Hi guys, On this page I'm sharing with you my top ten list of concrete hand tools.
I'm Mike Day, owner of Day's Concrete Floors, Inc.
I specialize in pouring and finishing all kinds of concrete flatwork like floors, slabs, pool decks, sidewalks, patios, and driveways.
I use these 10 hand tools just about every time we pour and finish concrete. I feel like they are a "must have" kind of tool if you're in the flatwork business.
If you're going to install any kind of concrete flatwork, you will need some type of concrete screed.
There's a lot of different types and brands to choose from, for the most part they're all pretty good quality.
This is the kind I use. It's 1.5" x 3.5" x 8 feet long. I also have 10, 12, and 14 foot long screeds.
After screeding the concrete you need to run the bull float over it.
I use this exact type of bull float when I install concrete floors. I like the rounded edges it has. A rounded edge bull float doesn't leave as much of a line behind as a square edge bull float does.
The rock-it bracket on this one makes it easy to tilt the bull float up to push it out, then spin the handles to tilt it the other way to pull it back.
I usually use at least two of the quick connect push button handles when I pour, this gives you about 14 feet of reach when you extend your arms. If you want more reach, get an extra handle.
A concrete kumalong (or placer) is the best way to pull and push the concrete into place during placement.
I personally like the aluminum ones, they weigh about half as much as a steel one.
I pour concrete floors pretty much every day and I've had some of my kumalong's last for multiple years.
I also use these to fine grade sand, gravel, and stone. They work much better than a steel rake.
In the picture I'm using a Mag Float to smoothen the surface of the concrete.
Out of all the tools I use, this is the one I use the most. It's because I use it to place the concrete and also to finish the concrete.
There's different styles, different handles, square edge ones, and round edge ones.
I prefer the square edge with a rubber handle.
The square edge mag float gets tight into corners, the rounded one not so much. Other than this, both shapes work good.
A steel trowel is used to finish concrete only. I'll use a steel trowel to smoothen edges, trowel around pipes and also around floor drains.
On some smaller floors, I'll use a hand trowel to smoothen the entire floor.
Trowels come in different lengths and widths. I like the 4" wide by 14" long one.
They also come with square edges and rounded edges. I like both for different reasons.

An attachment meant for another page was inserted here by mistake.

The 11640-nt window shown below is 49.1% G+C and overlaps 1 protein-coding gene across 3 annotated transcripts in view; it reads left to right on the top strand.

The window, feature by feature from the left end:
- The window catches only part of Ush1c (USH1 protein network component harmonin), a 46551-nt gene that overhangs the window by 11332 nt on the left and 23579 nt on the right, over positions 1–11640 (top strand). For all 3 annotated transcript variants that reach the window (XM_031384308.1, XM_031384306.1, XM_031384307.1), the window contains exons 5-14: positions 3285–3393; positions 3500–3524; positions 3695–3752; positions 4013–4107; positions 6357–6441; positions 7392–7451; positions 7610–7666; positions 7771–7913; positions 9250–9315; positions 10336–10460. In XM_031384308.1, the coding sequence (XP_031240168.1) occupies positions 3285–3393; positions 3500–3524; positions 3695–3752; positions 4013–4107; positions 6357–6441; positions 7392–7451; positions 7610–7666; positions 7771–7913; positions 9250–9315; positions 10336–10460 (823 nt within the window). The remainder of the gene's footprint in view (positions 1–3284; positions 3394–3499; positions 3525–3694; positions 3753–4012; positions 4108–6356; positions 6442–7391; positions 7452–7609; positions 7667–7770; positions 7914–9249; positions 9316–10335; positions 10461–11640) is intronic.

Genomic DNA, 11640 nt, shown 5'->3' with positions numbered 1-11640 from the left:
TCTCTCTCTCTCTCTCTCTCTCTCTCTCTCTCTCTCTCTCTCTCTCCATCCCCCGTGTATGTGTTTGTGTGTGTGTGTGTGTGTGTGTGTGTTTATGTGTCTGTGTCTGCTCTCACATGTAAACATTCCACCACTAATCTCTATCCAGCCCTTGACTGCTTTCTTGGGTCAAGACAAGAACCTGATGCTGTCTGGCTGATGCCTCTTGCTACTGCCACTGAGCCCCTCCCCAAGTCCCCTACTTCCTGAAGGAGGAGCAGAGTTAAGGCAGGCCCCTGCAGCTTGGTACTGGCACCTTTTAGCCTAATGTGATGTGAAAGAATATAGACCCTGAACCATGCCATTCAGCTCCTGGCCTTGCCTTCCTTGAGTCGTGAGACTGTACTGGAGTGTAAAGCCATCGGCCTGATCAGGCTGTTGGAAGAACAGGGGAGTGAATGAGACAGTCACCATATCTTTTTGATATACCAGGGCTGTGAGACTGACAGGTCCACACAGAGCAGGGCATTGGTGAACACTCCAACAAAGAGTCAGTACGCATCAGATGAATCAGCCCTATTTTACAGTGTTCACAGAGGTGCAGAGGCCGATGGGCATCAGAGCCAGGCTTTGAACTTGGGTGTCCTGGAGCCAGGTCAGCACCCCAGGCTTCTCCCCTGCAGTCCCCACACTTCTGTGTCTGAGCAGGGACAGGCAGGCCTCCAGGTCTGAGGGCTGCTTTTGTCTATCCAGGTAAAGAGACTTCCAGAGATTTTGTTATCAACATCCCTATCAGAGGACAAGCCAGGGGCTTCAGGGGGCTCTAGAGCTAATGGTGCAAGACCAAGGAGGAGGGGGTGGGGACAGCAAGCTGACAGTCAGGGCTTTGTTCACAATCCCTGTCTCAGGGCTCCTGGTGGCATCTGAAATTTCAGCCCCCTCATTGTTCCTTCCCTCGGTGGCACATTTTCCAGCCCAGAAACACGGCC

I like the square one for doing just edges and in corners, I like the rounded edge one for hand wiping an entire floor. It leaves less lines behind than a square one does.
A concrete edger is used to round off the edges of a concrete pool deck, sidewalks, slabs, driveways, and garage door openings.
I'm using one in the picture to round off the edges of a propane tank pad. I'll broom finish the pad, then use the edger again to leave a picture frame look to the slab.
I mainly use this 6" steel edger for slabs, decks, and patios. And I use a 4" one for door openings.
A concrete hand groover is used to leave a decorative joint line in the concrete.
The joint line also gives the concrete a place to crack when it expands & contracts.
Groovers are used a lot on pool decks, driveways, sidewalks, and patio slabs that have a broom finish.
A concrete finishing broom is used for a lot of exterior finishes on concrete driveways, patios, walkways, and pool decks.
I'm leaving a broom finish on a pool deck in the picture.
I use a 24" and a 36" wide broom for most of my broom finish concrete. Most any standard broom handle will screw into the broom head.
You can also use bull float handles if you have ones with a screw tip.
I use concrete kneeboards, or sliders, for hand wiping floors, to mag and trowel edges, and to mag the concrete before a broom finish or a stamped concrete finish.
It's a tool I use about every time I finish concrete. This tool makes my job a lot easier.
I like the stainless steel ones that slightly tip up on the front and back edges and have rubber kneepads already connected to them.
I know, concrete boots aren't technically a hand tool, but I consider them one of the most important "tools" I use to do concrete work.
I couldn't do my job without wearing concrete boots. If concrete comes into contact with your skin for a short amount of time it will "burn" you skin.
They don't have to be real expensive, they just need to be effective!
You can purchase these at most any store that sells shoes and boots, here are some concrete boots, like I wear, from Amazon.
That's It! These are what I feel are the top ten concrete hand tools you'll need if you're doing any kind of concrete flatwork.
If you're new to this business and you have these 10 tools, you're off to a good start.
If you're a DIY'er pouring you own concrete, this list will give you a good idea what tools you'll need to get it done.
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